EPA proposes PCB cleanup plan for Lower Ley Creek portion of Onondaga Lake Superfund Site

— The U.S. Environmental Protection Agency has proposed a plan to clean up contaminated soil and sediment at the Lower Ley Creek area of the Onondaga Lake Superfund Site located in the town of Salina. Discharges from nearby industries and a landfill have contaminated the soil and sediment with polychlorinated biphenyls (PCBs) and other hazardous substances. PCBs are potentially cancer-causing chemicals that can build up in the tissue of fish and other wildlife and pose a threat to people who eat them. The EPA proposal calls for a combination of excavation, capping and disposal of contaminated soil and sediment.

“The proposed plan is an important step in the ongoing effort to control sources of contamination to Onondaga Lake and protect people’s health,” said Judith A. Enck, EPA regional administrator. “PCBs are dangerous and contaminate fish, so it is important that the Lower Ley Creek be cleaned up.”

The EPA will hold a public meeting on July 29 to explain the proposed plan and is encouraging public comments. The meeting will be held at 7 p.m. at Salina Town Hall, 201 School Road, Liverpool. Comments will be accepted until Aug. 14.

The Onondaga Lake Superfund Site, which includes the lake itself, six tributaries and various upland sources of contamination, was placed on the EPA’s Superfund list in 1994. The New York State Department of Environmental Conservation and the EPA have organized the cleanup work for the Onondaga Lake Superfund Site into 11 areas. These areas are in various stages of cleanup.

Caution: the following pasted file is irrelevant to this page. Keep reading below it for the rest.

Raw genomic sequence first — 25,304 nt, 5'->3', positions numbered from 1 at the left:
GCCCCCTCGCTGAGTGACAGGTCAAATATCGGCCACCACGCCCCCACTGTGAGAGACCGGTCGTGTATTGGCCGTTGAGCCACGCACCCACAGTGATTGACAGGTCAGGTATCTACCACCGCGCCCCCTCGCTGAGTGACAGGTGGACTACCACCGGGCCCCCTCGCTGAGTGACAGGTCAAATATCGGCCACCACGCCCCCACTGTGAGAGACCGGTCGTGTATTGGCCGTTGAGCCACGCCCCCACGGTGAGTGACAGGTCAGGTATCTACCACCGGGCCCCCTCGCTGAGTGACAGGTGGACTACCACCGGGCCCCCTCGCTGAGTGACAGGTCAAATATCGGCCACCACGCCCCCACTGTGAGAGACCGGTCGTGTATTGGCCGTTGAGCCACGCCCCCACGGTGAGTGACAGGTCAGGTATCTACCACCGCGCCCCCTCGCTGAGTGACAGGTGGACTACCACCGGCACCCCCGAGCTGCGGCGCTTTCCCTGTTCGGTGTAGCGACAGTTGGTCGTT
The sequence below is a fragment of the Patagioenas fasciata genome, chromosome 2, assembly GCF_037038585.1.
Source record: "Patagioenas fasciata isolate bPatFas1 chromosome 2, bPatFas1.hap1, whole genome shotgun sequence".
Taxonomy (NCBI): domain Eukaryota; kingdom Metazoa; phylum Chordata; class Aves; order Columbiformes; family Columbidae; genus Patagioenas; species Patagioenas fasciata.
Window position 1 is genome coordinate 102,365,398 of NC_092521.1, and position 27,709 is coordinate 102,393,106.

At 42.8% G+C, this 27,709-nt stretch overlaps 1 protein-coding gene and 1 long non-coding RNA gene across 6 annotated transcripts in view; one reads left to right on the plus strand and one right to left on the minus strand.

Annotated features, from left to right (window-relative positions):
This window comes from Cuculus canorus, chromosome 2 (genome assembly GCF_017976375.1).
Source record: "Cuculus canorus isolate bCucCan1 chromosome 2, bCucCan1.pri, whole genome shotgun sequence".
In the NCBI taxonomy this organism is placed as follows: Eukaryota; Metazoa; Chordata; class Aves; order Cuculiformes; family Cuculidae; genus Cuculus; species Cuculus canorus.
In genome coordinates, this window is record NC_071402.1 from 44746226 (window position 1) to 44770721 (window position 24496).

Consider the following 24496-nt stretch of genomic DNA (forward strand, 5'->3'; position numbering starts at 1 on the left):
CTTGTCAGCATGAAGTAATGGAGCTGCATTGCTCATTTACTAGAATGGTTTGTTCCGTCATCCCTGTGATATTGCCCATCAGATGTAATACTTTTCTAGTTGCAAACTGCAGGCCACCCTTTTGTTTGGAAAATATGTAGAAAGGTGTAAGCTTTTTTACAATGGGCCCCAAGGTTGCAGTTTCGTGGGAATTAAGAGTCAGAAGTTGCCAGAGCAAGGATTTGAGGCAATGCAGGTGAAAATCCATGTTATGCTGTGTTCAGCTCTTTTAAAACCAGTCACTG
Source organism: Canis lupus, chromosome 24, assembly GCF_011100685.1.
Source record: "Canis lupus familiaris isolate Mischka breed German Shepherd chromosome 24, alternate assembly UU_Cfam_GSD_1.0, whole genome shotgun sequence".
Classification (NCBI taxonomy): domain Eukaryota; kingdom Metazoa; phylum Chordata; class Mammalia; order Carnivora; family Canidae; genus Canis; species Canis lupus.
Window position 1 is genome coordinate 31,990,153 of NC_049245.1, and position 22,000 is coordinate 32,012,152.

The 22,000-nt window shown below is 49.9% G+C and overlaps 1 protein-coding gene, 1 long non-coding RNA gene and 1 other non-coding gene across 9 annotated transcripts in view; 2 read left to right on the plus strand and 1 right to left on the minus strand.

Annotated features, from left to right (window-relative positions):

The Lower Ley Creek area is located in an industrialized area in the town of Salina. Since the late 19th century, several industries have been operating near Ley Creek and its branches. As part of these operations, industrial wastes containing PCB oils and other hazardous substances were discharged into the Creek. In the 1970s, Ley Creek was dredged and redirected through the Salina Landfill by Onondaga County in an effort to control flooding. Dredged material was spread along the shoreline of the creek and also disposed of at the Salina Landfill.

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